Claiming Deductions and Credits Minimizes Your Business’s Tax Bill

    Accounting software can be complicated and it’s nice if someone else can make the decision as to what would work best for your business. By outsourcing, you gain access to a team of professionals who are already knowledgeable about the best accounting software available. Furthermore, since your accountants already know the software inside and out, they will be able to identify plugins or additional modules that you can consider adding to help tailor the software to your business.

    Decrease Your Risk

    It is important to know which expenses are deductible to your business and which are not. Deductible expenses include meals and entertainment expenses, automobile expenses, and business travel. Be cautious about deducting the entire amount of a business expense in the first year that it is incurred. If you anticipate your business’s income rising over the next several years, you may want to spread the cost over into the future (for example, in the form of amortization).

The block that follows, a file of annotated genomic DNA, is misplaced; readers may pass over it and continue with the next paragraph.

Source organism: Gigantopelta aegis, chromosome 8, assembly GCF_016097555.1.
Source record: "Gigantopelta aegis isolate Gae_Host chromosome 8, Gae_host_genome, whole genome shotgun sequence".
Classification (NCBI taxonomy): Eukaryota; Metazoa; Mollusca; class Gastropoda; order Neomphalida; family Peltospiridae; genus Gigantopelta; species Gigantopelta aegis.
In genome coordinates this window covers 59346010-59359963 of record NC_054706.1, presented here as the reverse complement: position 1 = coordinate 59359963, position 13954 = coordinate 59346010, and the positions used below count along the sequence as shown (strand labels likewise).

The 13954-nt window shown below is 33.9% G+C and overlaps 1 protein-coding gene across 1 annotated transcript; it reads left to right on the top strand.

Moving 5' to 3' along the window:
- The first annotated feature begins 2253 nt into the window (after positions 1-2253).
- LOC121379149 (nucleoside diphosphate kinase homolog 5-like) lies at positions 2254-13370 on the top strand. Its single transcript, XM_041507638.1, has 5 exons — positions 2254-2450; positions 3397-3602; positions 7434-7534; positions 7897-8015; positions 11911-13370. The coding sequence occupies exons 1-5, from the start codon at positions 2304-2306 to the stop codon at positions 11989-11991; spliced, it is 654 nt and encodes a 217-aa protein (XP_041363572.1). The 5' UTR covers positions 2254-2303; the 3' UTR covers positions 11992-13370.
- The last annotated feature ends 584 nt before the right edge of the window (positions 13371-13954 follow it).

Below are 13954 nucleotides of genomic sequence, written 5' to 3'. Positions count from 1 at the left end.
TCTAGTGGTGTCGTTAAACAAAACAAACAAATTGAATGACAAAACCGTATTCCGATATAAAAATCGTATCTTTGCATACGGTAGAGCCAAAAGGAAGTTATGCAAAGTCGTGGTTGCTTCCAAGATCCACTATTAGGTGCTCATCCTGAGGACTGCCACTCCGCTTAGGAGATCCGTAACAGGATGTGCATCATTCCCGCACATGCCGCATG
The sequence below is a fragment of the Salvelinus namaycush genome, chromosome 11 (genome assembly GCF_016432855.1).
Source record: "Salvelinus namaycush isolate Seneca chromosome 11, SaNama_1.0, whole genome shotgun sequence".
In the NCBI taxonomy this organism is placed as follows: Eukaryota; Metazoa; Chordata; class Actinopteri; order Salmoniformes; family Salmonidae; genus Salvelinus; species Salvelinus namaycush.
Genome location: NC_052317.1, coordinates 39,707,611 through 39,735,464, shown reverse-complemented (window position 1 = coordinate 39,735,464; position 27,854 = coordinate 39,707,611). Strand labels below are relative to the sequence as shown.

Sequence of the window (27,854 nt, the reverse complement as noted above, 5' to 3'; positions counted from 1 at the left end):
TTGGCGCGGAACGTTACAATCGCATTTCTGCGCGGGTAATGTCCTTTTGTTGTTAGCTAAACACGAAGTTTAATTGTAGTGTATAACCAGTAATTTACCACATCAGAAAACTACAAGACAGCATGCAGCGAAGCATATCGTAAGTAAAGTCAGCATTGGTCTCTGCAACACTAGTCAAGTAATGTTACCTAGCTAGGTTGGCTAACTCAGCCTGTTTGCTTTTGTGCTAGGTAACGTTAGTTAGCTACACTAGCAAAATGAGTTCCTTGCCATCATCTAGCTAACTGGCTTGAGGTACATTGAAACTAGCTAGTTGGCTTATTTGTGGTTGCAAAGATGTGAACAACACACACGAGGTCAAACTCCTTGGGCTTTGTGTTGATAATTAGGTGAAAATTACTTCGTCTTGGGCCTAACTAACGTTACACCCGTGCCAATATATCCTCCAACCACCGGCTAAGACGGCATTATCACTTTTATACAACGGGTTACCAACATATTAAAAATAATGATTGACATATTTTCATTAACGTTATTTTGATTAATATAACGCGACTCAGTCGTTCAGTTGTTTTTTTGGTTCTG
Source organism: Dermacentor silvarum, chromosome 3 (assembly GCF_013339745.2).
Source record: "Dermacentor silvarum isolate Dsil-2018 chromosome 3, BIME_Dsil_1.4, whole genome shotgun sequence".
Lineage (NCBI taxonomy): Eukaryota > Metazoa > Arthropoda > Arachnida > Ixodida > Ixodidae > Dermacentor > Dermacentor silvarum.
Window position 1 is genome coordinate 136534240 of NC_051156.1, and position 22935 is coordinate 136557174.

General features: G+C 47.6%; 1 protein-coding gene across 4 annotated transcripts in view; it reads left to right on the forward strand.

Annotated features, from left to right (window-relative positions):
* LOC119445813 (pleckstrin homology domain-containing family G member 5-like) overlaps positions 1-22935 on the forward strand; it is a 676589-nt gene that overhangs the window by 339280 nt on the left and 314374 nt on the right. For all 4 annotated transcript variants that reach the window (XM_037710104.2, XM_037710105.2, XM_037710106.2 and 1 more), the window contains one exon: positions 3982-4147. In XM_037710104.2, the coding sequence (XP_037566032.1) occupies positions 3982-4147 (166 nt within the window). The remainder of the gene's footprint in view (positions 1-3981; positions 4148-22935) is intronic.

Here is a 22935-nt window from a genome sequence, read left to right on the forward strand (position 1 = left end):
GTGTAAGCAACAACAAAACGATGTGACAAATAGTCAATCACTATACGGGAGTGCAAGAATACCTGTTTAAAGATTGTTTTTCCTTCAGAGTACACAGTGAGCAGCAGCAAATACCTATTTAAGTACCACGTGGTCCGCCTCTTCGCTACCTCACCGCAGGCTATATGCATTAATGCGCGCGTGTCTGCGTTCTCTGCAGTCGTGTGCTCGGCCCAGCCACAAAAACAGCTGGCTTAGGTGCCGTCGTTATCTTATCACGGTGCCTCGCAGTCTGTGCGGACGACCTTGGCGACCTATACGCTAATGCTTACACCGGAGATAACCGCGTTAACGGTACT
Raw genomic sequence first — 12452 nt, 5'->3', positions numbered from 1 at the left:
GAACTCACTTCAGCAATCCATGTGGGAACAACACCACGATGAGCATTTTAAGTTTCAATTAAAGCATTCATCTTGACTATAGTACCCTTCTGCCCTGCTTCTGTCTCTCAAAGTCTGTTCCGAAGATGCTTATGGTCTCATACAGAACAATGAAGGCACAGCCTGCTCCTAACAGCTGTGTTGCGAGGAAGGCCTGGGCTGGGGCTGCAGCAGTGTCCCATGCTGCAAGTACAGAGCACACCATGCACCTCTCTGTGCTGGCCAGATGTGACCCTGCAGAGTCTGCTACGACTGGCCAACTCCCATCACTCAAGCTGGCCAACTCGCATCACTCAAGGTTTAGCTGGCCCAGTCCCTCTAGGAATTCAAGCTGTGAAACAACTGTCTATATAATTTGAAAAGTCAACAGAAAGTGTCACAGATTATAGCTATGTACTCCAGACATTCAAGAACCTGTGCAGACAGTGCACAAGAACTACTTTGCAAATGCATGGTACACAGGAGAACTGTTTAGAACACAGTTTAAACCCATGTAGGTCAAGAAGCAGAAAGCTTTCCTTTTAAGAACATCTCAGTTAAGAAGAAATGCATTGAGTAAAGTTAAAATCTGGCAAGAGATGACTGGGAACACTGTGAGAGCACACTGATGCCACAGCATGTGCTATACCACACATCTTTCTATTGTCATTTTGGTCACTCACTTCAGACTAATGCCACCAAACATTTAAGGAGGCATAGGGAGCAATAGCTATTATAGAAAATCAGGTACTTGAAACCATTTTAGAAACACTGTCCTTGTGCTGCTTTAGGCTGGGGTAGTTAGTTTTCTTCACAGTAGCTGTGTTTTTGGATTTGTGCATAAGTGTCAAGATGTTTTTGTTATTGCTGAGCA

Tax credits are a very valuable and useful tool in tax avoidance. Unlike deductions, which reduce your taxable income, credits reduce your total taxes paid, giving you tax relief in a direct and tangible manner. Some tax credits that you may want to investigate include the SR&ED Tax Incentive Program, the Co-operative Education Tax Credit, the hiring credit for small business and charitable donation credits.

  • Optimizing Your Marginal Tax Rate and Postponing Income Generated

    TAX EVASION AND AVOIDANCE AND THE IMPACT ON YOUR BUSINESS

    Individuals and their businesses are taxed differently depending on which tax bracket they are in. One key to successful tax avoidance is optimizing which bracket you and your business fall into. This might mean postponing income that you could receive now to future years so as to reduce the amount of current income and thereby reducing your current taxes. You could also structure a transaction so that it becomes a capital gain instead of an income transaction. Finally, shifting which taxpayer receives the income within your organization will affect taxable income. For instance, you can hire your children and shift income to them, thereby advantageously modifying the structure of your taxable income.